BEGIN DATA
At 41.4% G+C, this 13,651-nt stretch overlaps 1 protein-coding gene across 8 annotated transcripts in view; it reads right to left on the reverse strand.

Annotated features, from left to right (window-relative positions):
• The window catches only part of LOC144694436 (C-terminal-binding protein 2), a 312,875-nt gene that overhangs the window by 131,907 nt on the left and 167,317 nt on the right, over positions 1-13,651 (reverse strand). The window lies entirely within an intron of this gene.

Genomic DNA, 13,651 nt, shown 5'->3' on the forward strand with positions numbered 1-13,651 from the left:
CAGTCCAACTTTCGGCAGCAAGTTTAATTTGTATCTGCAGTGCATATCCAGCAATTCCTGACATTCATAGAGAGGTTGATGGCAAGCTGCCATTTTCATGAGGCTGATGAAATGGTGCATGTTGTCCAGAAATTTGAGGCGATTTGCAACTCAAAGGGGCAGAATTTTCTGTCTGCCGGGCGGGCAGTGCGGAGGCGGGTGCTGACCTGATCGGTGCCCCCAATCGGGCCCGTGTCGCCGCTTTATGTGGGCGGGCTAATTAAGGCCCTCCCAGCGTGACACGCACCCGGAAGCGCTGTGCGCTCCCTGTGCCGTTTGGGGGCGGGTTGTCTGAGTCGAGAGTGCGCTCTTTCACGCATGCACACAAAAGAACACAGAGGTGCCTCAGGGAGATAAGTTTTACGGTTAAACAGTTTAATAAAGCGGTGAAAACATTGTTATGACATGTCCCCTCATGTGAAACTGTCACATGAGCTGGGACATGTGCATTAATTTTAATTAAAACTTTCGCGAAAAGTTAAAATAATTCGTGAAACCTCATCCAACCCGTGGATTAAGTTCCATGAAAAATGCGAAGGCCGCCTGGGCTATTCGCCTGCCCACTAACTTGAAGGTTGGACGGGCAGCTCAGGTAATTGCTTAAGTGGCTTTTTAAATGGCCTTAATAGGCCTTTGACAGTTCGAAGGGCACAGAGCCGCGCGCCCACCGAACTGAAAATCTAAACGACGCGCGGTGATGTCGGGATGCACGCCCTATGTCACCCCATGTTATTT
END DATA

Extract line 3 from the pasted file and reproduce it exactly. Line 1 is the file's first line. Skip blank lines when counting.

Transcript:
• The window catches only part of LOC144694436 (C-terminal-binding protein 2), a 312,875-nt gene that overhangs the window by 131,907 nt on the left and 167,317 nt on the right, over positions 1-13,651 (reverse strand). The window lies entirely within an intron of this gene.